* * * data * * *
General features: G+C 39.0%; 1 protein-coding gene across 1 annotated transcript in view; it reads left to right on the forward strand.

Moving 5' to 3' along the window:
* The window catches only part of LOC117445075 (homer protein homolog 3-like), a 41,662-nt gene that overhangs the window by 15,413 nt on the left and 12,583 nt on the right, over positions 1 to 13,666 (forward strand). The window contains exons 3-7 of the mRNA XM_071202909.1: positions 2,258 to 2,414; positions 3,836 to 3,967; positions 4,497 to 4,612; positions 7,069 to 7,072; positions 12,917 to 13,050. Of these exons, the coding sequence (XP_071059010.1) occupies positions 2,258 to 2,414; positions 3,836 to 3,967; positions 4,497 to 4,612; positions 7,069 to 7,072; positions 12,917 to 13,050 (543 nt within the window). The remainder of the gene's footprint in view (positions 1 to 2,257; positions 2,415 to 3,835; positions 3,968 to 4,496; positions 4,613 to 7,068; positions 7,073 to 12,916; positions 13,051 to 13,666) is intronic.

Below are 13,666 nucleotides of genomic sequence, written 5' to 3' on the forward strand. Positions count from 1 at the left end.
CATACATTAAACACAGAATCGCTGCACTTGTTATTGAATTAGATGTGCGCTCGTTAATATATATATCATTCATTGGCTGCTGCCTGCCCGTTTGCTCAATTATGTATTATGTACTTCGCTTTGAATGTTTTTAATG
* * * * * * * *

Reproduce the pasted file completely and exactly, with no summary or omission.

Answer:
General features: G+C 39.0%; 1 protein-coding gene across 1 annotated transcript in view; it reads left to right on the forward strand.

Moving 5' to 3' along the window:
* The window catches only part of LOC117445075 (homer protein homolog 3-like), a 41,662-nt gene that overhangs the window by 15,413 nt on the left and 12,583 nt on the right, over positions 1 to 13,666 (forward strand). The window contains exons 3-7 of the mRNA XM_071202909.1: positions 2,258 to 2,414; positions 3,836 to 3,967; positions 4,497 to 4,612; positions 7,069 to 7,072; positions 12,917 to 13,050. Of these exons, the coding sequence (XP_071059010.1) occupies positions 2,258 to 2,414; positions 3,836 to 3,967; positions 4,497 to 4,612; positions 7,069 to 7,072; positions 12,917 to 13,050 (543 nt within the window). The remainder of the gene's footprint in view (positions 1 to 2,257; positions 2,415 to 3,835; positions 3,968 to 4,496; positions 4,613 to 7,068; positions 7,073 to 12,916; positions 13,051 to 13,666) is intronic.

Below are 13,666 nucleotides of genomic sequence, written 5' to 3' on the forward strand. Positions count from 1 at the left end.
CATACATTAAACACAGAATCGCTGCACTTGTTATTGAATTAGATGTGCGCTCGTTAATATATATATCATTCATTGGCTGCTGCCTGCCCGTTTGCTCAATTATGTATTATGTACTTCGCTTTGAATGTTTTTAATG